When you walk through the doors of Hudson Valley Books for Humanity, off Main Street in Ossining, NY, there’s a lot to take in.
I was first impressed by the chairs. Arranged in pairs or tucked between stacks, they’re a highlight of the whole experience.
So, of course I wanted to do a photo shoot with chairs as my angle. I even had a title for the article these photos would feature in: “Come Sit a Spell—at Hudson Valley Books for Humanity.”
But here’s the thing.
Unless there’s an event at this fabulous book store that opened its doors in November of 2021, virtually no one is sitting.
High ceilings, gorgeous wood floors, tall windows, the general spacious arrangement of merchandise— it all conspires to keep people on their feet. (Outlier: I have, on occasion, seen people sit on the floor between stacks while browsing in the pre-loved book sections.)
Proprietor Amy Hall (pictured above) has a vibrant vision. The new books section at the front of the store is filled with diverse voices, titles by women, and social and ecological work. The pre-loved section is everyone else.
The rest of the store shows Amy’s value for things past: old radios, a rack of albums, rare books.
The dress form and thread bin, though, are more than vintage curios. Amy’s first career, which she still devotes part-time hours to, was in the fashion industry. Working for Eileen Fisher, she has helped them address supply chain and other issues related to sustainability.
It should be no surprise that you can also find merchandise that promotes a peaceful, sustainable lifestyle. Incense sticks, original art, upcycled glasses, pottery by local artisans, beeswax candles, seeds, soaps.
Okay, and speaking of soap, The Refillery station is inspired. Rather than buying your dish soap over and again in plastic bottles, you can can refill right here.
Caveat: it’s hard to self serve.
(That’s a story in itself, involving a large volume of soap dispensing into a very small funnel. The soap did manage to brilliantly clean the Weleda bottle that I partly dispensed said soap into. Given that the bottle previously had essential oils in it, this is really saying something.) The refillery station also carries reusable kitchen items.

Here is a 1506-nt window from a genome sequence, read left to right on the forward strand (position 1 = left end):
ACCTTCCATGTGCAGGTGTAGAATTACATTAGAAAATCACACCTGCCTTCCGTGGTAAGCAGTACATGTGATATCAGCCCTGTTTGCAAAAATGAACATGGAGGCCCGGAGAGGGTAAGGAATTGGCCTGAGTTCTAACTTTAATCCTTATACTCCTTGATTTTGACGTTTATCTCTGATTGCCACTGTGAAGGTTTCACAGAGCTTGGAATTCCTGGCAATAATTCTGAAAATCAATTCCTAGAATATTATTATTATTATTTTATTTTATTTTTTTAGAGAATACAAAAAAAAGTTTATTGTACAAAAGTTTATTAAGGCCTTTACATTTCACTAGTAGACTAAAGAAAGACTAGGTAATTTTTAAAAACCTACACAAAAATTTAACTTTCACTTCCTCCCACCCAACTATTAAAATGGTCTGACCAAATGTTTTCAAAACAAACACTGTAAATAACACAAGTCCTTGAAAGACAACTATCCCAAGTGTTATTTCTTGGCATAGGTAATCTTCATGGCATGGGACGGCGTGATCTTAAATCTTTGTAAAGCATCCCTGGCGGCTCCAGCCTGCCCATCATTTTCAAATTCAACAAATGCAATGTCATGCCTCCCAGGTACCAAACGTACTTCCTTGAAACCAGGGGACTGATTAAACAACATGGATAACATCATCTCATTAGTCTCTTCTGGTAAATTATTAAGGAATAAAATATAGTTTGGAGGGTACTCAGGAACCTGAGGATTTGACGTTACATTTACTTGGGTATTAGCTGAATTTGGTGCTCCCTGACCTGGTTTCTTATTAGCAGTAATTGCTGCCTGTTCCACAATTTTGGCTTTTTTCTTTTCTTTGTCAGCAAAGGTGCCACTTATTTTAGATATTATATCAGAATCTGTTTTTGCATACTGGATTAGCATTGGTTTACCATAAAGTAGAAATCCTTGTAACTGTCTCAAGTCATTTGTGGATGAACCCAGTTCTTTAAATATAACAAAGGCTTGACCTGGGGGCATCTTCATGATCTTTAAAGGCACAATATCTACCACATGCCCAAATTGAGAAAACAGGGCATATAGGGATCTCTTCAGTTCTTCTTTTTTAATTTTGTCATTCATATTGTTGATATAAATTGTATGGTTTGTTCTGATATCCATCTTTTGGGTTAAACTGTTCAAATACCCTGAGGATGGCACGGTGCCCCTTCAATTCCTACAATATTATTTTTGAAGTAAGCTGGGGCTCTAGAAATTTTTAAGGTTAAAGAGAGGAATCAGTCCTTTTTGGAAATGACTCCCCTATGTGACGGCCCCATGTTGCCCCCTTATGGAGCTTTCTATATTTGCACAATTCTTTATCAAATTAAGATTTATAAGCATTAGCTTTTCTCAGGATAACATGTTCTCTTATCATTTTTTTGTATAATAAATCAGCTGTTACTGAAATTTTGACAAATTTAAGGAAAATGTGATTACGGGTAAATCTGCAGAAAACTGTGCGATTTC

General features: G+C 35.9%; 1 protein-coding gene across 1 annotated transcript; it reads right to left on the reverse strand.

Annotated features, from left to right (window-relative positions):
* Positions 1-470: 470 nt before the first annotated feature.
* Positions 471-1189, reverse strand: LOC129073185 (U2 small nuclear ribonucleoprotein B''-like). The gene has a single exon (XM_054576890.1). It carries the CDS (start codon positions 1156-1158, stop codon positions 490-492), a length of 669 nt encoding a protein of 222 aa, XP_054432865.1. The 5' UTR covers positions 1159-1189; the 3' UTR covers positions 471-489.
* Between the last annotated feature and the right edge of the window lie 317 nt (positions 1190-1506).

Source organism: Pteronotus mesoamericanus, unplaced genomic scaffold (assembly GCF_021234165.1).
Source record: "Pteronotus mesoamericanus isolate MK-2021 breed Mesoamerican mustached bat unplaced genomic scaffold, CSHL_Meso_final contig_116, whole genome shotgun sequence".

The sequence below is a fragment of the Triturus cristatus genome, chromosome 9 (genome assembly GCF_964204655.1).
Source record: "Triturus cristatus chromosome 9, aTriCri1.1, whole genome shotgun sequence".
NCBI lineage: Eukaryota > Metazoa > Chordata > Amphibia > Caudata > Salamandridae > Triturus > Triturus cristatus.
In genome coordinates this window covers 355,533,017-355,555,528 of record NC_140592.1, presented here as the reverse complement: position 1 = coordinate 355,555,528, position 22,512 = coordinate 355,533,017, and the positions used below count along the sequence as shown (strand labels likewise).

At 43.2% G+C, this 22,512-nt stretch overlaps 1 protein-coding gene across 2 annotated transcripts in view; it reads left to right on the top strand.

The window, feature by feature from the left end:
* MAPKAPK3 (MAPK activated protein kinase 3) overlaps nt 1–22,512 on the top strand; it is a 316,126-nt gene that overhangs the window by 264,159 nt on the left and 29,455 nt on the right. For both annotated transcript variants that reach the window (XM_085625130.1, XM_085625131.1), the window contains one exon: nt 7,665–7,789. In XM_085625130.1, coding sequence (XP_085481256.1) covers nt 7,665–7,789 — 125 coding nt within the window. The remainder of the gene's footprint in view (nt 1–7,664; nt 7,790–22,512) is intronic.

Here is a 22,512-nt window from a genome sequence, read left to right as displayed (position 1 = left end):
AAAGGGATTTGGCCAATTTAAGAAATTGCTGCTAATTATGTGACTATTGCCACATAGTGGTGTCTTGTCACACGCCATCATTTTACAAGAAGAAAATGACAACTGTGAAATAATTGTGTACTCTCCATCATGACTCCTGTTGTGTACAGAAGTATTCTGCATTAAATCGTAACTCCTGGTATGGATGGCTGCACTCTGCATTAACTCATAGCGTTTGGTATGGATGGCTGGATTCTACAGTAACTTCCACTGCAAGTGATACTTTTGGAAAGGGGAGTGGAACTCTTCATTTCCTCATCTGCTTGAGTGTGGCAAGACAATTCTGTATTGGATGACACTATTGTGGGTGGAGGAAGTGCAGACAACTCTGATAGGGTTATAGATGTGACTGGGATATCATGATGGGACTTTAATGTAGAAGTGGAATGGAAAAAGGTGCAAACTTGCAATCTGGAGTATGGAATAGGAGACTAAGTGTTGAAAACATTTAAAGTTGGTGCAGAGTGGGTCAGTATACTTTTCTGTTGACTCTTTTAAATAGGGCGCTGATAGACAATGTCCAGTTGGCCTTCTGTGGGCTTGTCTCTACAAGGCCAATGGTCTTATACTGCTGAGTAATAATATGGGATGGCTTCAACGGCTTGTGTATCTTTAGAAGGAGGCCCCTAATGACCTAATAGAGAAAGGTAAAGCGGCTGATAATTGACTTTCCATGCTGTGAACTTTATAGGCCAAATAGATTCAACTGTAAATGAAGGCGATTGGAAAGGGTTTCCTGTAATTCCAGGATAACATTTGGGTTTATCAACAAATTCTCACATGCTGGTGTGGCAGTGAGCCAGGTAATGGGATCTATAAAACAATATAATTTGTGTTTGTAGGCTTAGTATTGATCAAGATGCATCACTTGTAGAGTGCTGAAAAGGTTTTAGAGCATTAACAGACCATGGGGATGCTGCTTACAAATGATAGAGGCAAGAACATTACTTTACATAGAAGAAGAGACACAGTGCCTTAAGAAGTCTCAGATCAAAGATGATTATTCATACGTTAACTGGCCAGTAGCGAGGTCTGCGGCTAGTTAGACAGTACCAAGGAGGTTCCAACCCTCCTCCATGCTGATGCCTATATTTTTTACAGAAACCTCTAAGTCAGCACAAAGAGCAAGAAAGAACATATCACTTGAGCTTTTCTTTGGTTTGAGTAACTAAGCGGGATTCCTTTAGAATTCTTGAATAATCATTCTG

When you visit Hudson Valley Books, which I hope you do soon, you might want to try what bookseller Janet Kraybill (pictured above) suggested to Alexian Jackson, who happened to be searching for a book to take with her to work: apparently, there’s a selfie trend afoot… to take a picture with a book that resembles you. Janet pulled a title off the shelf and handed it to Alexian, and it was my great privilege to take a photo of the moment.
Janet also creates book tables with staff picks. Check out the fiction fave table, for instance:
Or, go on a blind date with a book that the staff have wrapped up for you:
Before wrapping up my own photo shoot, I was delighted to find myself in conversation with one of the warmest, most wonderful people I’ve met in a while: Pat Poole-Parrilla.
Standing near the Lilliputian art table, we talked about education, about the work of Lisa Delpit, about Pat’s dissertation that focuses on teachers’ reflections on working with black and brown children. We talked about Harlem. We talked about Pat’s daughter, whose childhood heart led her to become vegetarian while she was still in preschool, after learning that a chicken nugget used to, as Pat put it, “belong on a chicken.” That daughter, now age 50, is still vegetarian today.
All in all, it is probably better that people are standing by each other at Hudson Valley Books.
“This is the kind of thing I hope will happen,” says Amy, when she watches Pat say goodbye to me—and has seen the beginning of what could, if nourished, grow into a friendship. The encounter is a beautiful reminder that we are not alone in this world if we take the time to share our stories… in or out of a book.